Sunday, March 20, 2016

Misery of work second only to illness

An activity can be enjoyable and/or fulfilling w/o making one "happy". Eg., I enjoyed computer programming/analysis, and I enjoy Sudoku, but I wouldn't say they give me a feeling of happiness.

Public Release: 2-Feb-2016
Misery of work second only to illness
University of Sussex

British people are at their least happy while at work - except when they are sick in bed - according to researchers at the University of Sussex and the London School of Economics (LSE).


Mappiness users receive a 'ding' on their smartphone at random times of the day, prompting them to complete a short survey, during which they rank their wellbeing using a sliding scale.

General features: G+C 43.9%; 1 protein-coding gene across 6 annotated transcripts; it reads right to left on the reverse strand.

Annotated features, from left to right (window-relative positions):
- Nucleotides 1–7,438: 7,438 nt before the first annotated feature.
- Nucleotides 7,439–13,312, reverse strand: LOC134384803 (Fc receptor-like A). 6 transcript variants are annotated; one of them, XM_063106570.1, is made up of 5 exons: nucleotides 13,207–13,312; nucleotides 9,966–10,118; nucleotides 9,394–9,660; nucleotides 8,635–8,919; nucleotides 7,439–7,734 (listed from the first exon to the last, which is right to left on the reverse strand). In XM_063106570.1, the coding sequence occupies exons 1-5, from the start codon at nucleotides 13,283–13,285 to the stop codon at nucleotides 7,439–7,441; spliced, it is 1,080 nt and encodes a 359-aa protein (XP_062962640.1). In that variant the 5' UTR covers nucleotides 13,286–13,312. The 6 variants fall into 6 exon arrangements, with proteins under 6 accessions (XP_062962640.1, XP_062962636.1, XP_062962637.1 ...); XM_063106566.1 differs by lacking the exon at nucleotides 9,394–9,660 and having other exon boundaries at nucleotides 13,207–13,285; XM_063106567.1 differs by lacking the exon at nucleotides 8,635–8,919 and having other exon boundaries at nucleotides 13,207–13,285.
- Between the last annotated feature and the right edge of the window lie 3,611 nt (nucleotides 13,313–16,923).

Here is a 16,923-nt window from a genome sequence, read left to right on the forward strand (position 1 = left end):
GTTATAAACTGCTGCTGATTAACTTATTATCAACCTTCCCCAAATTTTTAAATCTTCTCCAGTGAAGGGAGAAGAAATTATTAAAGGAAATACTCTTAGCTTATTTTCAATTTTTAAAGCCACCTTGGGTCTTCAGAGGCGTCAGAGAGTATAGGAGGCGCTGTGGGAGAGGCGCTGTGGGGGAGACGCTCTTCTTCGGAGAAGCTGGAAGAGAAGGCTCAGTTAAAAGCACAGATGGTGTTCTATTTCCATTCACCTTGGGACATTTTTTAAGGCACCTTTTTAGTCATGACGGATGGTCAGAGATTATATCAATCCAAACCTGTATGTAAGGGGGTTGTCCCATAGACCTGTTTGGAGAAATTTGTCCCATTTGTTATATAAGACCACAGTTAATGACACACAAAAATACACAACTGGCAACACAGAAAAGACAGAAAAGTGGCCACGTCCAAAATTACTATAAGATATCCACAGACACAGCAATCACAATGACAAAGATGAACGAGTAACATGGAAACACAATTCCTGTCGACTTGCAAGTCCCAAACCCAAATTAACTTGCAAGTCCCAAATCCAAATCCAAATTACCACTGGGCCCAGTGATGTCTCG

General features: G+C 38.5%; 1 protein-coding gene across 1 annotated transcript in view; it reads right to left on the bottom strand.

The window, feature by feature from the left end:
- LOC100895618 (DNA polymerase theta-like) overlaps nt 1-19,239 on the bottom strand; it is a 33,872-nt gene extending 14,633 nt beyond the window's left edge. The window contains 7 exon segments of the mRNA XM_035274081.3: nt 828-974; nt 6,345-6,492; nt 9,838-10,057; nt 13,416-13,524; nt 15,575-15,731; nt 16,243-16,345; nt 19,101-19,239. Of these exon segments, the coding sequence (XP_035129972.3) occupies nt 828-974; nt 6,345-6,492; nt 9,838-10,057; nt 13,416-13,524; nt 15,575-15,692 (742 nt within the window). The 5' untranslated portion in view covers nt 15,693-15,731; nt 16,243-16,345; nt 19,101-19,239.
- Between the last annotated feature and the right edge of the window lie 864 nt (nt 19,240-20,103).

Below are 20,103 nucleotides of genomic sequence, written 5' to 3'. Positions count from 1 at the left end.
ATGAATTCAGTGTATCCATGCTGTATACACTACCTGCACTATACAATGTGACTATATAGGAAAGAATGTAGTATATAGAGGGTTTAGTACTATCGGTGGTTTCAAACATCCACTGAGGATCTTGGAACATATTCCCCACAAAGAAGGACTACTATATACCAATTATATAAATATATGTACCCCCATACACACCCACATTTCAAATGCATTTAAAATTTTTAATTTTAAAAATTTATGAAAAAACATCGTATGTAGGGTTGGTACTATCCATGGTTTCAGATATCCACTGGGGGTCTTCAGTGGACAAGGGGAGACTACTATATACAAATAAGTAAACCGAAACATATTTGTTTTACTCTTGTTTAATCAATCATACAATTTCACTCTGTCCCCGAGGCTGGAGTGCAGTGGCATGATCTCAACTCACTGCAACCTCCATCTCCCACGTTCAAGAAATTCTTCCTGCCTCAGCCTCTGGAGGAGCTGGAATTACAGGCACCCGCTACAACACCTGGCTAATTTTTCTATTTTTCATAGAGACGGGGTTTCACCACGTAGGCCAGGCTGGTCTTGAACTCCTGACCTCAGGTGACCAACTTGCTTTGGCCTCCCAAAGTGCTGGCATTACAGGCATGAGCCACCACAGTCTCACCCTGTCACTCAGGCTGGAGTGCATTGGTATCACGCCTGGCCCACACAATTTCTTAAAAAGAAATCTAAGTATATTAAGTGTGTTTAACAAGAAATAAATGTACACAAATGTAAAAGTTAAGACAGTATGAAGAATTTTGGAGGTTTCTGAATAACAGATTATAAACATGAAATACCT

Tens of thousands of people have been using the app since 2010, helping to map happiness across the UK.

The researchers found that British people experience a 7-8 per cent drop in happiness while at work, compared to doing activities outside of work.


"For example, it is common to hear people say that they enjoy their work, but the Mappiness data show that people are happier doing almost anything other than working.

"Although we may be positive about our jobs when reflecting on the meaning and purpose they give us, and the money they provide, actually engaging in paid work comes at a significant psychological cost.

"It appears that work is highly negatively associated with momentary wellbeing: work really is disutility, as economists have traditionally assumed. At any given moment, we would rather be doing almost anything else."


However, the researchers caution that, as might be expected from a smartphone-based study, the respondents were generally wealthier, younger and more likely to be employed or in full-time education than the UK population as a whole.

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